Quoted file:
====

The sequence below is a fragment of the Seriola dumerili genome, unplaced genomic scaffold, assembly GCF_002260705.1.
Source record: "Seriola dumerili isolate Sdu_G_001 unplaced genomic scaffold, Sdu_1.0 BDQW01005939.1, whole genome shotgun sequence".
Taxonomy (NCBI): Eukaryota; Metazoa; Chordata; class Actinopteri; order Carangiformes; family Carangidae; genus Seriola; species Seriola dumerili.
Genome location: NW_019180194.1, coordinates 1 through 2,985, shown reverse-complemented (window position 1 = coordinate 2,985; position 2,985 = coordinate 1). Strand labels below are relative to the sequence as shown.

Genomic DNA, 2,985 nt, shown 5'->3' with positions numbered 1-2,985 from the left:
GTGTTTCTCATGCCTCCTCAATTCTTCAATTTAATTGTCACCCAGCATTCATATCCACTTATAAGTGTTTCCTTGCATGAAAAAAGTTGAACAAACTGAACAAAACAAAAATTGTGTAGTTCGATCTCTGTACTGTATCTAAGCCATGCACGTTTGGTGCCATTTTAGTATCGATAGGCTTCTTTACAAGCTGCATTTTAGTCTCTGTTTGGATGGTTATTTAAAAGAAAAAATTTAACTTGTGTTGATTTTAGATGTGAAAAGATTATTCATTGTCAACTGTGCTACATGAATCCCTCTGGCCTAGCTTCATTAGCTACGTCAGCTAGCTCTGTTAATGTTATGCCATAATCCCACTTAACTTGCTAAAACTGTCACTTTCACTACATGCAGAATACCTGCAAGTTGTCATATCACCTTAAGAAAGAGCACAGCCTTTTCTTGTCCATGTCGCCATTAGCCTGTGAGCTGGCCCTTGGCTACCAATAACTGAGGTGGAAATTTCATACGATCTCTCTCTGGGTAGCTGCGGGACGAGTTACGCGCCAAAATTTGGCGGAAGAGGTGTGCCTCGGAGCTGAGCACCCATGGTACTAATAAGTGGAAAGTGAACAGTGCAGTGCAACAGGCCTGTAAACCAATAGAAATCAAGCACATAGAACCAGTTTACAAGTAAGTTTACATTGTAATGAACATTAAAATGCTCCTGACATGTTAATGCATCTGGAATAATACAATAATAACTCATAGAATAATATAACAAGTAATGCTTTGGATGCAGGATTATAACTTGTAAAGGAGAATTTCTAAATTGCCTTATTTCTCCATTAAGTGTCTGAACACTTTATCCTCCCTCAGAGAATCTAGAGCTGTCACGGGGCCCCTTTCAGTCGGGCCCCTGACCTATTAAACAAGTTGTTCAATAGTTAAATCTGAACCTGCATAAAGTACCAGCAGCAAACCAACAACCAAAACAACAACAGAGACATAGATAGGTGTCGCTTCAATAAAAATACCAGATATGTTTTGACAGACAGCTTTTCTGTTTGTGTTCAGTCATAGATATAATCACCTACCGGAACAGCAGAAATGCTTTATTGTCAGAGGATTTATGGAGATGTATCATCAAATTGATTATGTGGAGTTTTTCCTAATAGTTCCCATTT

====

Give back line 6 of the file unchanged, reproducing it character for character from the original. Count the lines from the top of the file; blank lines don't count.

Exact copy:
GTGTTTCTCATGCCTCCTCAATTCTTCAATTTAATTGTCACCCAGCATTCATATCCACTTATAAGTGTTTCCTTGCATGAAAAAAGTTGAACAAACTGAACAAAACAAAAATTGTGTAGTTCGATCTCTGTACTGTATCTAAGCCATGCACGTTTGGTGCCATTTTAGTATCGATAGGCTTCTTTACAAGCTGCATTTTAGTCTCTGTTTGGATGGTTATTTAAAAGAAAAAATTTAACTTGTGTTGATTTTAGATGTGAAAAGATTATTCATTGTCAACTGTGCTACATGAATCCCTCTGGCCTAGCTTCATTAGCTACGTCAGCTAGCTCTGTTAATGTTATGCCATAATCCCACTTAACTTGCTAAAACTGTCACTTTCACTACATGCAGAATACCTGCAAGTTGTCATATCACCTTAAGAAAGAGCACAGCCTTTTCTTGTCCATGTCGCCATTAGCCTGTGAGCTGGCCCTTGGCTACCAATAACTGAGGTGGAAATTTCATACGATCTCTCTCTGGGTAGCTGCGGGACGAGTTACGCGCCAAAATTTGGCGGAAGAGGTGTGCCTCGGAGCTGAGCACCCATGGTACTAATAAGTGGAAAGTGAACAGTGCAGTGCAACAGGCCTGTAAACCAATAGAAATCAAGCACATAGAACCAGTTTACAAGTAAGTTTACATTGTAATGAACATTAAAATGCTCCTGACATGTTAATGCATCTGGAATAATACAATAATAACTCATAGAATAATATAACAAGTAATGCTTTGGATGCAGGATTATAACTTGTAAAGGAGAATTTCTAAATTGCCTTATTTCTCCATTAAGTGTCTGAACACTTTATCCTCCCTCAGAGAATCTAGAGCTGTCACGGGGCCCCTTTCAGTCGGGCCCCTGACCTATTAAACAAGTTGTTCAATAGTTAAATCTGAACCTGCATAAAGTACCAGCAGCAAACCAACAACCAAAACAACAACAGAGACATAGATAGGTGTCGCTTCAATAAAAATACCAGATATGTTTTGACAGACAGCTTTTCTGTTTGTGTTCAGTCATAGATATAATCACCTACCGGAACAGCAGAAATGCTTTATTGTCAGAGGATTTATGGAGATGTATCATCAAATTGATTATGTGGAGTTTTTCCTAATAGTTCCCATTT